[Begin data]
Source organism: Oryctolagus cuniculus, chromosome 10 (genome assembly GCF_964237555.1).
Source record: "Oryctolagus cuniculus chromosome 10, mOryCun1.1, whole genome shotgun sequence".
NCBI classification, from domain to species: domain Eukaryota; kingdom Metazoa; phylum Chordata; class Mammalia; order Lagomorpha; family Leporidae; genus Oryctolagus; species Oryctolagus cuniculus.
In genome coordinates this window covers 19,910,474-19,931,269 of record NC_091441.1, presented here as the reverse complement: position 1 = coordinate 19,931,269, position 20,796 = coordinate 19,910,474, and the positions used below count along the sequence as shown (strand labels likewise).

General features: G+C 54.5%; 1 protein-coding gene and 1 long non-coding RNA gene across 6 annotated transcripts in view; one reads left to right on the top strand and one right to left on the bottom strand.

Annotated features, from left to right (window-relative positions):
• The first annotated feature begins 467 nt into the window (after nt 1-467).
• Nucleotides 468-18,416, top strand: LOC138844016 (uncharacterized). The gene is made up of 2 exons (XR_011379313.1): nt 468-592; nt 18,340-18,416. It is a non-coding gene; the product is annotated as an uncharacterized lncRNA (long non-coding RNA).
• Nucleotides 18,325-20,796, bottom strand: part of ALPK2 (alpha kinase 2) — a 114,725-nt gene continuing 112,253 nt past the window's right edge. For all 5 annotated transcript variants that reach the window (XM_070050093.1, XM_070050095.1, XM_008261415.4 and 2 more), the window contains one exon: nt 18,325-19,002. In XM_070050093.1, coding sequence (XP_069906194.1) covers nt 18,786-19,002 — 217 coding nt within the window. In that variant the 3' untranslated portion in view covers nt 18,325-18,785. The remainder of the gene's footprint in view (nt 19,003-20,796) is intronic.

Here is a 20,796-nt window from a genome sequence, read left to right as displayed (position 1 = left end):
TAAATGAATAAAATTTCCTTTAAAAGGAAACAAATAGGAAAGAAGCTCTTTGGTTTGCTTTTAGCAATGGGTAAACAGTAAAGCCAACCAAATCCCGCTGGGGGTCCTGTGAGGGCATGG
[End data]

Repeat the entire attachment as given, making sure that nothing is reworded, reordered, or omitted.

Source organism: Oryctolagus cuniculus, chromosome 10 (genome assembly GCF_964237555.1).
Source record: "Oryctolagus cuniculus chromosome 10, mOryCun1.1, whole genome shotgun sequence".
NCBI classification, from domain to species: domain Eukaryota; kingdom Metazoa; phylum Chordata; class Mammalia; order Lagomorpha; family Leporidae; genus Oryctolagus; species Oryctolagus cuniculus.
In genome coordinates this window covers 19,910,474-19,931,269 of record NC_091441.1, presented here as the reverse complement: position 1 = coordinate 19,931,269, position 20,796 = coordinate 19,910,474, and the positions used below count along the sequence as shown (strand labels likewise).

General features: G+C 54.5%; 1 protein-coding gene and 1 long non-coding RNA gene across 6 annotated transcripts in view; one reads left to right on the top strand and one right to left on the bottom strand.

Annotated features, from left to right (window-relative positions):
• The first annotated feature begins 467 nt into the window (after nt 1-467).
• Nucleotides 468-18,416, top strand: LOC138844016 (uncharacterized). The gene is made up of 2 exons (XR_011379313.1): nt 468-592; nt 18,340-18,416. It is a non-coding gene; the product is annotated as an uncharacterized lncRNA (long non-coding RNA).
• Nucleotides 18,325-20,796, bottom strand: part of ALPK2 (alpha kinase 2) — a 114,725-nt gene continuing 112,253 nt past the window's right edge. For all 5 annotated transcript variants that reach the window (XM_070050093.1, XM_070050095.1, XM_008261415.4 and 2 more), the window contains one exon: nt 18,325-19,002. In XM_070050093.1, coding sequence (XP_069906194.1) covers nt 18,786-19,002 — 217 coding nt within the window. In that variant the 3' untranslated portion in view covers nt 18,325-18,785. The remainder of the gene's footprint in view (nt 19,003-20,796) is intronic.

Here is a 20,796-nt window from a genome sequence, read left to right as displayed (position 1 = left end):
TAAATGAATAAAATTTCCTTTAAAAGGAAACAAATAGGAAAGAAGCTCTTTGGTTTGCTTTTAGCAATGGGTAAACAGTAAAGCCAACCAAATCCCGCTGGGGGTCCTGTGAGGGCATGG